However, it is unclear how far Mr Yanukovich will back such reforms. Liberal
economists fear that progress could be a question of “two steps forward, one
step back.”

The phrase was often used in the Kuchma era. Although a return to the times
of Mr Kuchma is impossible, Ukrainian politics remains a tough world. But it
is a world that has changed irrevocably with the Orange Revolution. The
winter of 2004 may now be a memory but it has left a lasting legacy.  -30-
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LINK: http://www.ft.com/cms/s/d040deb8-6885-11db-90ac-0000779e2340.html
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9. YUSHCHENKO & YANUKOVICH: AN AWKWARD PARTNERSHIP

Financial Times Report, London, UK, Tuesday, October 31 2006

Viktor Yushchenko and Viktor Yanukovich are politicians of very different
political backgrounds and views. Here, they discuss the challenges facing
Ukraine.

[1] ON EU INTEGRATION
Yushchenko: We see Ukraine’s fundamental interests in the Euro-Atlantic
integration choice. Maybe it’s not the best time to talk about such
aspirations, considering the events underway in the European Union today.

But I want to stress again, that this is our key interest. It conforms with
our economic, human, social and defence interests.

We understand the difficulties in Europe with respect to these processes
that we call integration and questions linked to expansion. We will not
speculate on public support We only ask that we be heard.

We need only one thing: to know and feel, through written agreements, that
there is a European perspective for Ukraine so we can see the horizon. There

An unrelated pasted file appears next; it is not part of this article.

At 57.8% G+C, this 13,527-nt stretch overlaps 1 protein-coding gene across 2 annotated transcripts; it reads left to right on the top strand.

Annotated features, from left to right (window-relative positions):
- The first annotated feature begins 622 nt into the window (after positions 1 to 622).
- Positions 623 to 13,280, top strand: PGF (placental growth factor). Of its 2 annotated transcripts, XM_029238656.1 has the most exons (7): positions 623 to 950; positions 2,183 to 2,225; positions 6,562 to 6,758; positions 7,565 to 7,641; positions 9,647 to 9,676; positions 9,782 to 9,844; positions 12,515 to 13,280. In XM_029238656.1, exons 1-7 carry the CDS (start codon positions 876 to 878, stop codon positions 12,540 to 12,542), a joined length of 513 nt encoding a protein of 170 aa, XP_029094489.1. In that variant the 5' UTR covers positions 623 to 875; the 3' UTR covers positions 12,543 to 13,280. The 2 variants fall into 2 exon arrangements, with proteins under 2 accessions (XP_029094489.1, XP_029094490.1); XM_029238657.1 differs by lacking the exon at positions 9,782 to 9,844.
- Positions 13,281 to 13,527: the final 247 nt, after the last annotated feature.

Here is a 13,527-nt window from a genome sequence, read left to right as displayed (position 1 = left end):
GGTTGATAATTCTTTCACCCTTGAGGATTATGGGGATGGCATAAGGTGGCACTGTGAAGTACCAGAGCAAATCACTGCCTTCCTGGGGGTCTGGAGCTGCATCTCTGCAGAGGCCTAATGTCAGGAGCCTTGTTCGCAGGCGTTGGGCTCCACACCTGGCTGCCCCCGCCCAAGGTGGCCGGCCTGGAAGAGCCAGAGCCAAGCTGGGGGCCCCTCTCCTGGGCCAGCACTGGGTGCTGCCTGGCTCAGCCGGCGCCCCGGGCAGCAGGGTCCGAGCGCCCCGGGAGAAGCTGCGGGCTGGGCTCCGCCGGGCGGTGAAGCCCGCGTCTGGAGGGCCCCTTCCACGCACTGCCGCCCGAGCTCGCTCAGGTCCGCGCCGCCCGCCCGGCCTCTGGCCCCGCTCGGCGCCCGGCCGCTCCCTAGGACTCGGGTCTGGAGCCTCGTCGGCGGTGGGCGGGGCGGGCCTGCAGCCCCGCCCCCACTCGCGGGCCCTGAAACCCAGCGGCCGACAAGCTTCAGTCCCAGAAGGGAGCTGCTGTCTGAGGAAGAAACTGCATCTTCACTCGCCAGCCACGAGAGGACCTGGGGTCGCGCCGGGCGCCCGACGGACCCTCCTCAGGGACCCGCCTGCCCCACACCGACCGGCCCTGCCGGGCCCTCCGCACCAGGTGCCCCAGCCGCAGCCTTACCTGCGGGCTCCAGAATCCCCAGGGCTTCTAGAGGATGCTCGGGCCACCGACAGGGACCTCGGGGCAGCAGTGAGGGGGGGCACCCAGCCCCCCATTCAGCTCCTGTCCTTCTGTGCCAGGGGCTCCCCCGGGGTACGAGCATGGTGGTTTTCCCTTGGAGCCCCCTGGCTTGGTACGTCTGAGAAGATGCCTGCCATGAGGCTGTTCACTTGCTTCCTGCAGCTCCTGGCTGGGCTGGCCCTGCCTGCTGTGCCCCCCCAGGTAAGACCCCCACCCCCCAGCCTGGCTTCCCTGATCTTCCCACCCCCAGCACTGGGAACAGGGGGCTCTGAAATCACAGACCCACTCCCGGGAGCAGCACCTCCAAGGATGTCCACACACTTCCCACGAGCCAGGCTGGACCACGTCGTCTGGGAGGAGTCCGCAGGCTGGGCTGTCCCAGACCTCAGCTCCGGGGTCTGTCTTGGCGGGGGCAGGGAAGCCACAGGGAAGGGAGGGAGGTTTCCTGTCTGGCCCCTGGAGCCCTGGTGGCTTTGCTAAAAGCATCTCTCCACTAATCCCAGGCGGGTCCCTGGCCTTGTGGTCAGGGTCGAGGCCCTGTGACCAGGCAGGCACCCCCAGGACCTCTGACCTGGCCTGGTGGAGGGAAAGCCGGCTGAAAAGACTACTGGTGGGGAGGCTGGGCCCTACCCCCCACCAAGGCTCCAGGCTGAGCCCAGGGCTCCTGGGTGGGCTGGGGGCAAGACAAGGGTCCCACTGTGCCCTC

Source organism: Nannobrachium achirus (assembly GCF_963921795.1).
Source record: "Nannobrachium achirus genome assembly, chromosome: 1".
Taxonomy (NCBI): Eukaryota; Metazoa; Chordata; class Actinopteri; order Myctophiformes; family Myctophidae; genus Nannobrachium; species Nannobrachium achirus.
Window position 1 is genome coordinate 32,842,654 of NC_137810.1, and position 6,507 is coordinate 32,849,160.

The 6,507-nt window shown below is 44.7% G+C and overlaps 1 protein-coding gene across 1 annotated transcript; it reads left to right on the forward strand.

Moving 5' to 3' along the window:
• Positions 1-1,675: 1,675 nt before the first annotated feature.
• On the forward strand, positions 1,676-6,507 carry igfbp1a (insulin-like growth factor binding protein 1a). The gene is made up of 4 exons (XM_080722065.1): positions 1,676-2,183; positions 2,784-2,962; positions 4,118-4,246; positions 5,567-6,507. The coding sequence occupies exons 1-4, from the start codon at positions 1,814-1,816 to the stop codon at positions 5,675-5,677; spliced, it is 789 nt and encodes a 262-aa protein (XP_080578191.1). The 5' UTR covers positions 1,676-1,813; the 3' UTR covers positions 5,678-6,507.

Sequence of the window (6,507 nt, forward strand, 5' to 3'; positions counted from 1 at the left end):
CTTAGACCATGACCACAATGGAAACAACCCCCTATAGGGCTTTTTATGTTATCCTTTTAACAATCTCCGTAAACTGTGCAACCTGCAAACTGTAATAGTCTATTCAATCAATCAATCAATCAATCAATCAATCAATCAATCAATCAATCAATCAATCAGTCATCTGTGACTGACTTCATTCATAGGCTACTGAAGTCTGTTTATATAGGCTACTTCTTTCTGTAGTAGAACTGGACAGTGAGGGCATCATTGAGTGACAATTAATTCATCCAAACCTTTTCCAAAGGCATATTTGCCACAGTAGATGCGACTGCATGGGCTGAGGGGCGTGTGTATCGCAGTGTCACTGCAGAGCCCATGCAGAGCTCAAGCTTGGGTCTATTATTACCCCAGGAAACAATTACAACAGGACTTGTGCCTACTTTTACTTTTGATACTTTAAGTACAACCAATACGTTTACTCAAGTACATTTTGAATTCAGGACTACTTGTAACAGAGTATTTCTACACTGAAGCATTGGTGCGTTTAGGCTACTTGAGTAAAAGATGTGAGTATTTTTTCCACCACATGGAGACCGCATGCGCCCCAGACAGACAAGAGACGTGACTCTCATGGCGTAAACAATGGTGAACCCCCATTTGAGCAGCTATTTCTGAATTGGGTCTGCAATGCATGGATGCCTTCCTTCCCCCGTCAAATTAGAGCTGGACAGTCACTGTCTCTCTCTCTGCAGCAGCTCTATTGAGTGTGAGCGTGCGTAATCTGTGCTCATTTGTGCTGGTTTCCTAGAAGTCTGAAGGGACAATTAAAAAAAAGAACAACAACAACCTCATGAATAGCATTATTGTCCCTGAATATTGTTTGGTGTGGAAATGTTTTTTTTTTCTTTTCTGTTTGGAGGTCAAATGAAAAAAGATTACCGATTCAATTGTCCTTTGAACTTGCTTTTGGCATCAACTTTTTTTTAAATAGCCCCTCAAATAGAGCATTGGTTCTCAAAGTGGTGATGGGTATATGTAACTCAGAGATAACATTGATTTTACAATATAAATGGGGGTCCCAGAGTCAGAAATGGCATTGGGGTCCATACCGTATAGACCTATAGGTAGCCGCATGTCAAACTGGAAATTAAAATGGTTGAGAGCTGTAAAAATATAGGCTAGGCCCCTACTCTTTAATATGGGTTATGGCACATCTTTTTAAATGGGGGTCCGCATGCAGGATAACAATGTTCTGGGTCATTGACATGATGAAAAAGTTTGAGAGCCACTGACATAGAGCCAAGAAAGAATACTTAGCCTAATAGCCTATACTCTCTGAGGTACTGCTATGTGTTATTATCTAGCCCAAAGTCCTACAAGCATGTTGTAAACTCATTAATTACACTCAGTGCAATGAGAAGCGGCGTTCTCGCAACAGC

needs to be clarity here. The road lies ahead and Ukraine is ready to travel
down it.

Yanukovich: My last visit to Brussels [in September] confirmed that, at the
moment, we are not discussing whether Ukraine should join the EU but what
road Ukraine should take in this regard. Today, Ukraine is working with the
EU on a new agreement [on bilateral trade relations].

Yes, we are interested in going down a path of integration to establish
a free trade zone with the EU and for Ukraine to have European living
standards.
[2] ON RUSSIA
Yushchenko: [Relations with Russia are a priority but are] complex,
difficult, and very specific, and at times involve rough rules of play and
can be unpredictable We need to find a proper format, but should always
remember that we are a sovereign country, a sovereign nation.

No economic project [including the possible economic and customs union
proposed by Russia] is worth the loss of our sovereignty [and betrayal,
considering that] dozens of Ukrainian generations laid their lives down for
independence.

I am confident that this is understood in the highest echelons in Russia.
But trust me … these relations are not straightforward.

Yanukovich: Russia and the EU are now working towards the establishment
of a single economic zone.

Russia and the EU are deepening their economic partnership.

Ukraine, located between these two large partners, should not interfere with
this process but should facilitate it. Ukraine should be a reliable bridge
between Europe and Russia.

Ukraine is interested in these relations being stable and predictable. This
question [of a choice between the EU and Russia] is not being considered at